This week’s fiction Friday piece is a mystery/thriller that will keep readers on the edge of their seats as they ponder the future of the character’s existence and relationship. It ponders themes of friendship, loyalty, and nature.
The night Maggie and I ran off the edge of the splintering, wooden dock, a full moon floated high above Crescent Lake.
“What if we go for a swim?” I asked her after a particularly heavy conversation on my back porch about her dad going back to rehab.
“It’s midnight,” she said.
I didn’t take no for an answer and dragged her through the sparsely wooded yard to the dock. And, when our heads surfaced from under the water I could see that I was right. Maggie belonged in the water. She could swim in college if she wanted to. If she could get to college. Unlike me. Maggie knew she’d have to drag me through the water if we swam more than a hundred yards.
“What are friends for?”
I laughed as we floated under the bright flow of the moon. When Maggie didn’t speak again, I knew I’d momentarily lost her to the inside of her own thoughts. The hallways of her brain were wallpapered in anxiety and maturity, but she locked the door to the house all the time.
I felt the water move under my arms and realized how little I had to worry about in comparison. My family had lived on Crescent Lake my whole life. To be specific, my family of two working parents and the dog: all very nuclear. Most families around Crescent Lake were nuclear like that. The arrival of Maggie with her single father and wild little sister, Laurie, sent a wave of gossip across the water.
The first morning they woke up here, Maggie swam across the lake and back.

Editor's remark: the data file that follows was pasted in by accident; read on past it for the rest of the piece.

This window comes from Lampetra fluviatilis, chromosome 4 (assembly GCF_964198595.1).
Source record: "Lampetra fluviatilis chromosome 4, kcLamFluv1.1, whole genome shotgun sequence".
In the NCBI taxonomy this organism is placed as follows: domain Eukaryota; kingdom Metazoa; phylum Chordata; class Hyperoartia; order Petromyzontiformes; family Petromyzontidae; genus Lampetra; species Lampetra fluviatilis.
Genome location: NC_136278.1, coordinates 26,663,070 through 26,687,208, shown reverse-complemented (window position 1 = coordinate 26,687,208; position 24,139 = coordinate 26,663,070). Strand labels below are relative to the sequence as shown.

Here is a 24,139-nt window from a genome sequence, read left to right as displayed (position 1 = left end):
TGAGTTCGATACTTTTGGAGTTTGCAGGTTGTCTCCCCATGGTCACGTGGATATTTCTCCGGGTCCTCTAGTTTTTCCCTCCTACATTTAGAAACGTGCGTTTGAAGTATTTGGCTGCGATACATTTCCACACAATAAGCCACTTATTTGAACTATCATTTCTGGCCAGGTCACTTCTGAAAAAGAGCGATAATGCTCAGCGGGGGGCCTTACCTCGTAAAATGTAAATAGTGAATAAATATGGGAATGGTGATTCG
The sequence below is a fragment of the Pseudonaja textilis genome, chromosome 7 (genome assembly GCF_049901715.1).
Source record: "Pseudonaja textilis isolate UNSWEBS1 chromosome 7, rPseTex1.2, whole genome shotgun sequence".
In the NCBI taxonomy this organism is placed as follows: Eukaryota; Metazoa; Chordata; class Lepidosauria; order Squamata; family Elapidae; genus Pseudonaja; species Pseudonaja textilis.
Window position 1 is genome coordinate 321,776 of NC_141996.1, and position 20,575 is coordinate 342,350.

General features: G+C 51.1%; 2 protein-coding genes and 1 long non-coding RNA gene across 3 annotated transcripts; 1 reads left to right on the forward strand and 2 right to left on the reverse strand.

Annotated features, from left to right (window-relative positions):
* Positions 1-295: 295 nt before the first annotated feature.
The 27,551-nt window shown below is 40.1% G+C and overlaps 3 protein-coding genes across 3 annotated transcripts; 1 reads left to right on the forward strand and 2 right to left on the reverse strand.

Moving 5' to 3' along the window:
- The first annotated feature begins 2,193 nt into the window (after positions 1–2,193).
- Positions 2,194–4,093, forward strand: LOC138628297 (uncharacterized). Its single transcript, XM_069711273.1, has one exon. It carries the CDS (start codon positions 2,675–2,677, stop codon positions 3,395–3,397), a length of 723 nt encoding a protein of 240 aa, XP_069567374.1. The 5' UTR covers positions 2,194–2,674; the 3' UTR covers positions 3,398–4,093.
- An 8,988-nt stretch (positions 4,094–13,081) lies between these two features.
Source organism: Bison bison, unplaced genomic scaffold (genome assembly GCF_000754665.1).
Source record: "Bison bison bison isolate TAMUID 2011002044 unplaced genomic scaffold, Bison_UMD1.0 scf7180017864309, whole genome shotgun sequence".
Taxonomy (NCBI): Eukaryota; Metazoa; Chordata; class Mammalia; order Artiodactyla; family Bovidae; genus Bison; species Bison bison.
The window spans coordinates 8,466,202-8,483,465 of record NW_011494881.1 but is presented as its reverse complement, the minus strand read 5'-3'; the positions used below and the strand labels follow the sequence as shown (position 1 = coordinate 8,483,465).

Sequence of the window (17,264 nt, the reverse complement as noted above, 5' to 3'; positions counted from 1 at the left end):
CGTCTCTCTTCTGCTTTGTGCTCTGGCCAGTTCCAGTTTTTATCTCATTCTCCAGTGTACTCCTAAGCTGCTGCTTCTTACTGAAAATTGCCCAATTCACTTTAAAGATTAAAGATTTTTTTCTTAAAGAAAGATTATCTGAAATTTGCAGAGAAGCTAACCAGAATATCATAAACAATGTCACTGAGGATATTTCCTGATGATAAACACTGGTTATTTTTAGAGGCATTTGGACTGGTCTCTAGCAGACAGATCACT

“Remember you’re not allowed to do that,” worried mothers warned their prepubescent children who were likely to try and copy the mysterious new girl.
“Where’s your mom?” was the first question I asked Maggie and it almost won me a position on the black list like the rest of the neighborhood.
But, as she told me later, the naive neighbor boy who flew his drone over the lake at sunset was too interesting to ignore. Or was I the only interesting one around? Whatever Maggie’s exact wording, I won the spot of sole friend in the tiny lumbering town.
“Can we swim to the island?” Maggie asked, “please, we have plenty of light from the moon and I’ll help you.”
I gave in. Maggie’s dark hair was already as soaked as mine, and I knew we’d have to throw our wet clothes in the outside washing machine from the moment we got in the water. As we turned over in the water, I tried my hardest not to stare at Maggie’s white ‘Young the Giant’ t-shirt, or what’s under it. She’s beautiful, yes, but I knew better than that.
It’s about a hundred yards to the island from my dock. I’d make it there, no problem. It was the swim back that worried me. And the wrath of my father if he found out I went swimming at night. He was not a fan of my friendship with Maggie or anything that put me in danger. The two often went hand in hand.